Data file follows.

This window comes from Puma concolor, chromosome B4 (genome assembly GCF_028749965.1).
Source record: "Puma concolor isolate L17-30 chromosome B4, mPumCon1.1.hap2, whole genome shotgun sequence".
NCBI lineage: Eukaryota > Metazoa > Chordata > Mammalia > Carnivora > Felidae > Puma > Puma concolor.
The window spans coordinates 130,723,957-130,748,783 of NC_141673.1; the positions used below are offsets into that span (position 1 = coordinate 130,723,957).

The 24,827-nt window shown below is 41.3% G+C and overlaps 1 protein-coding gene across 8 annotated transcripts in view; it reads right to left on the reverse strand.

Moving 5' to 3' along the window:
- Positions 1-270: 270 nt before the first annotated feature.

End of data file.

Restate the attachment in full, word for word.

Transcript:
This window comes from Puma concolor, chromosome B4 (genome assembly GCF_028749965.1).
Source record: "Puma concolor isolate L17-30 chromosome B4, mPumCon1.1.hap2, whole genome shotgun sequence".
NCBI lineage: Eukaryota > Metazoa > Chordata > Mammalia > Carnivora > Felidae > Puma > Puma concolor.
The window spans coordinates 130,723,957-130,748,783 of NC_141673.1; the positions used below are offsets into that span (position 1 = coordinate 130,723,957).

The 24,827-nt window shown below is 41.3% G+C and overlaps 1 protein-coding gene across 8 annotated transcripts in view; it reads right to left on the reverse strand.

Moving 5' to 3' along the window:
- Positions 1-270: 270 nt before the first annotated feature.